As the second week of negotiations gets underway at COP26, Nicola Sturgeon says those least responsible but most affected by climate change need to be heard.
Week two of the UN climate change summit is now underway in Glasgow, and the first minister says governments need to use this week to give more financial support to help the Global South tackle the climate emergency.
She met with a number of delegates and faith representatives from the Global South to discuss what is needed to take action on climate change.
She also took part in a presentation with delegates from Malawi and Tanzania as part of the Glasgow Climate Dialogues, a series of talks co-hosted by the Scottish Government, and heard from island nations about the particular challenges they face.
COP26 must be fair for all countries
Ms Sturgeon says progress has already been made at COP26 to meet the climate change targets set out in the Paris Agreement, which aims to keep global warming to 1.5 degrees.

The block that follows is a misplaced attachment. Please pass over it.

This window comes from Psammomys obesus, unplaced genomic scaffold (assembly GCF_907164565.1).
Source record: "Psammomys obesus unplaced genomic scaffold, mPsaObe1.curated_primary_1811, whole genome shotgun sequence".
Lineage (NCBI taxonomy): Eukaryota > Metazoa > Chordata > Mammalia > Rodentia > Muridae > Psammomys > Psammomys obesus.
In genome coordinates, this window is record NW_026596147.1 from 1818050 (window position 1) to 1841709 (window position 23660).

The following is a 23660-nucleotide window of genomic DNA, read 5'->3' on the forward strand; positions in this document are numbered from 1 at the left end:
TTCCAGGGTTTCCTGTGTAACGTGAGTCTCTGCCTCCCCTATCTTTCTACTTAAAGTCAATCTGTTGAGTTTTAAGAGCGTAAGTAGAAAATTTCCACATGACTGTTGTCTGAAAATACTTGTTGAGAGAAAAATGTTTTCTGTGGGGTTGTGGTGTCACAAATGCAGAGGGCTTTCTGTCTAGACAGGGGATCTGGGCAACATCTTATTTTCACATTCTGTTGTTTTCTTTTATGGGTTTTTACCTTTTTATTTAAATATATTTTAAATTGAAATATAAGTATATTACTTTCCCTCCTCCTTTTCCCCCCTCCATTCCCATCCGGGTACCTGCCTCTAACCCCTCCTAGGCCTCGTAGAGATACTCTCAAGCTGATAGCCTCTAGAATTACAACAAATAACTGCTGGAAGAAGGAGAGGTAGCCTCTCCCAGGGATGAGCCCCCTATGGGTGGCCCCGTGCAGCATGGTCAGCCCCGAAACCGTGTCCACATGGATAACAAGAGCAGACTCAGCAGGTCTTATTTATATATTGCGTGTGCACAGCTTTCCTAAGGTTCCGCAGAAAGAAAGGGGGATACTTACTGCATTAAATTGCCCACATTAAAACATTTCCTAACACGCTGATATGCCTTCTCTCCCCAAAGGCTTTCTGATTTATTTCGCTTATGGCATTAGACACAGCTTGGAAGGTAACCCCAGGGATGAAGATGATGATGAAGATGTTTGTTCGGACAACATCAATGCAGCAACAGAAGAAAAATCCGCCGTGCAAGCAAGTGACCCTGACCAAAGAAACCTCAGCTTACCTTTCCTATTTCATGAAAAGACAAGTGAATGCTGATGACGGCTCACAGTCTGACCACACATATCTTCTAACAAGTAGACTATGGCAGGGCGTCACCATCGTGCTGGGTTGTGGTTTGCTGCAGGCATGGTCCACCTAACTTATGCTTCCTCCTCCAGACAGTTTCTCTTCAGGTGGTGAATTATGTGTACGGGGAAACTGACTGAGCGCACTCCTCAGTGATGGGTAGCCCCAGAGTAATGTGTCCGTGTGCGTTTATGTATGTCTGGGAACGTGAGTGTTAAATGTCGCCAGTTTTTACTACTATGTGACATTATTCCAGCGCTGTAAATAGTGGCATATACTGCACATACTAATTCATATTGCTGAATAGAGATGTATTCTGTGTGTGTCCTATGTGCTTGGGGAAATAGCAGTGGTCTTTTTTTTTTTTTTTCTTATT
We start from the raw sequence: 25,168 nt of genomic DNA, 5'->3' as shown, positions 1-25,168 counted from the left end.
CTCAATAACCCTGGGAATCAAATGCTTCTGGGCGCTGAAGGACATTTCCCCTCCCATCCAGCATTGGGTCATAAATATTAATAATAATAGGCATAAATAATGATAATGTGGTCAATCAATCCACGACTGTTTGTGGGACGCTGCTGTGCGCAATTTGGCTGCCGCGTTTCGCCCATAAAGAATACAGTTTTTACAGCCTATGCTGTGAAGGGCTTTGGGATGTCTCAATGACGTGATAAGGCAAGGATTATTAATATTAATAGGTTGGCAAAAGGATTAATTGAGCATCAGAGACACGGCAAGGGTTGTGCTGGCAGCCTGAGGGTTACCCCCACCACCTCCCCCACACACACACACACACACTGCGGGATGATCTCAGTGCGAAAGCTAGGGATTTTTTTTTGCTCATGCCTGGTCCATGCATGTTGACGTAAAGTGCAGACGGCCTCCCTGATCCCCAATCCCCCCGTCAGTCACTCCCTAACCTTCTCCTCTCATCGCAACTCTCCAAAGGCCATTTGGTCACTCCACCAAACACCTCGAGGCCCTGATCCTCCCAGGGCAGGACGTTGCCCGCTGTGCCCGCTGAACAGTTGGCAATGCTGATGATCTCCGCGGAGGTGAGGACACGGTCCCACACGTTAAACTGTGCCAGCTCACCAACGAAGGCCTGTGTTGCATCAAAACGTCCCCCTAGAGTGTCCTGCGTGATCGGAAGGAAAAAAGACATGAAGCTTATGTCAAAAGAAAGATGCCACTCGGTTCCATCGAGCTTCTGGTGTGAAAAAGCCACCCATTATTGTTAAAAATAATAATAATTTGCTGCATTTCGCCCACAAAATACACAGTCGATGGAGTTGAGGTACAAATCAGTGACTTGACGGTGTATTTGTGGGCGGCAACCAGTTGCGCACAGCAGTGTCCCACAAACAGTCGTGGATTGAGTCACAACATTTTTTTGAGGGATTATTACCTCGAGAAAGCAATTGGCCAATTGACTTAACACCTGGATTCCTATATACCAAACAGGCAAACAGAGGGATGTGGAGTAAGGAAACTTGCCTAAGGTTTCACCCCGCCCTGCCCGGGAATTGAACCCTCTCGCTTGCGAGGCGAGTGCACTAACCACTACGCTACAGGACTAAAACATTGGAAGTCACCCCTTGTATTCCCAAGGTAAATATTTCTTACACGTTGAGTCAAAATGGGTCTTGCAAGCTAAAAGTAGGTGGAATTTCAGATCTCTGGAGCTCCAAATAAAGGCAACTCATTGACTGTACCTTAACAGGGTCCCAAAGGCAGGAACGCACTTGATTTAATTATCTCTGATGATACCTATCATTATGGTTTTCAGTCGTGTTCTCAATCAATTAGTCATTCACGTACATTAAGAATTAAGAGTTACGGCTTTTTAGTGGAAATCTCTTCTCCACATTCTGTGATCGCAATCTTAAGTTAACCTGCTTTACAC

She said: “Some progress was made last week with commitments on forestry, methane, coal, and pledges that, if delivered, could reduce the gap between the 1.5 degree target that science says we must hit, and the 2.7 degree trajectory we are currently on, but there is still a long way to go to deliver a fair and just outcome for all countries at COP26.
“The next five days are critical to countries in the south who need fair financial support now to adapt to and mitigate the impacts of the climate emergency and who need to see clear steps taken to keep the target of capping temperature increases to 1.5 degrees alive.
“On the day where adaptation, loss and damage as a result of climate change are at the heart of COP, I am determined to do what I can to ensure leaders and negotiators hear the voices of those most impacted by the climate emergency.”
She adds Scotland will double it climate justice fund to £24 million and introduce a £1m partnership to help the world’s most vulnerable communities.
The first minister added: “Over the next five days the world will be watching to see if the sense of optimism that has built up through last week can be turned into real action by countries around the world to tackle the climate crisis.”